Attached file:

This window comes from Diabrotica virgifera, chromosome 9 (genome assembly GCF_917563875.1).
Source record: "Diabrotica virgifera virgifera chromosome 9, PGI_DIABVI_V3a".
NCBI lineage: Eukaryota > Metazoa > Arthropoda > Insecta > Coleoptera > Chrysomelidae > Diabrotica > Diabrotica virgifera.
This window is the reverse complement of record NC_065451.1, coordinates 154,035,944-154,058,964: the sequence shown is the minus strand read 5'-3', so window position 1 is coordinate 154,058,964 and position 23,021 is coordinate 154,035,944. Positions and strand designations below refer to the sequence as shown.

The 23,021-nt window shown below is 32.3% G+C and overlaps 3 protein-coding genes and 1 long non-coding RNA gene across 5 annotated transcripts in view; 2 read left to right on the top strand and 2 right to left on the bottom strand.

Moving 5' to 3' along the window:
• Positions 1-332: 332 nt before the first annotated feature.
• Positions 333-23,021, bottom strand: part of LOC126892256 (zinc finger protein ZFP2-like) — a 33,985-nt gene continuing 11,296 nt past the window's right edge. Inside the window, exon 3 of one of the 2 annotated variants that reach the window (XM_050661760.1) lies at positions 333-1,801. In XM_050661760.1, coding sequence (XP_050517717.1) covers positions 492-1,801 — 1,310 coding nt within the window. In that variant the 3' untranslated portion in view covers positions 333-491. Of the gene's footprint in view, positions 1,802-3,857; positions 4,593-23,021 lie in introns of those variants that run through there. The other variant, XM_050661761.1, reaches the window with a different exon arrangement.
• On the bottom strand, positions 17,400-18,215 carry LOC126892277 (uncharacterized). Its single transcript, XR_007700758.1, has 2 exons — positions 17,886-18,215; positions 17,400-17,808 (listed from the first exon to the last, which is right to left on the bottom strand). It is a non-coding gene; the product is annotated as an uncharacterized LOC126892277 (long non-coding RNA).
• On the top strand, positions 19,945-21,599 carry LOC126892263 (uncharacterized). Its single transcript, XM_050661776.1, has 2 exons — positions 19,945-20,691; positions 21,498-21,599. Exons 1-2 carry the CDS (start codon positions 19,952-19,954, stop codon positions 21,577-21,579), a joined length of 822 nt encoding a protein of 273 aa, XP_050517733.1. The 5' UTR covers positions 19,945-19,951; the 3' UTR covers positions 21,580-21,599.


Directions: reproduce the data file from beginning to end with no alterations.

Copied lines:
This window comes from Diabrotica virgifera, chromosome 9 (genome assembly GCF_917563875.1).
Source record: "Diabrotica virgifera virgifera chromosome 9, PGI_DIABVI_V3a".
NCBI lineage: Eukaryota > Metazoa > Arthropoda > Insecta > Coleoptera > Chrysomelidae > Diabrotica > Diabrotica virgifera.
This window is the reverse complement of record NC_065451.1, coordinates 154,035,944-154,058,964: the sequence shown is the minus strand read 5'-3', so window position 1 is coordinate 154,058,964 and position 23,021 is coordinate 154,035,944. Positions and strand designations below refer to the sequence as shown.

The 23,021-nt window shown below is 32.3% G+C and overlaps 3 protein-coding genes and 1 long non-coding RNA gene across 5 annotated transcripts in view; 2 read left to right on the top strand and 2 right to left on the bottom strand.

Moving 5' to 3' along the window:
• Positions 1-332: 332 nt before the first annotated feature.
• Positions 333-23,021, bottom strand: part of LOC126892256 (zinc finger protein ZFP2-like) — a 33,985-nt gene continuing 11,296 nt past the window's right edge. Inside the window, exon 3 of one of the 2 annotated variants that reach the window (XM_050661760.1) lies at positions 333-1,801. In XM_050661760.1, coding sequence (XP_050517717.1) covers positions 492-1,801 — 1,310 coding nt within the window. In that variant the 3' untranslated portion in view covers positions 333-491. Of the gene's footprint in view, positions 1,802-3,857; positions 4,593-23,021 lie in introns of those variants that run through there. The other variant, XM_050661761.1, reaches the window with a different exon arrangement.
• On the bottom strand, positions 17,400-18,215 carry LOC126892277 (uncharacterized). Its single transcript, XR_007700758.1, has 2 exons — positions 17,886-18,215; positions 17,400-17,808 (listed from the first exon to the last, which is right to left on the bottom strand). It is a non-coding gene; the product is annotated as an uncharacterized LOC126892277 (long non-coding RNA).
• On the top strand, positions 19,945-21,599 carry LOC126892263 (uncharacterized). Its single transcript, XM_050661776.1, has 2 exons — positions 19,945-20,691; positions 21,498-21,599. Exons 1-2 carry the CDS (start codon positions 19,952-19,954, stop codon positions 21,577-21,579), a joined length of 822 nt encoding a protein of 273 aa, XP_050517733.1. The 5' UTR covers positions 19,945-19,951; the 3' UTR covers positions 21,580-21,599.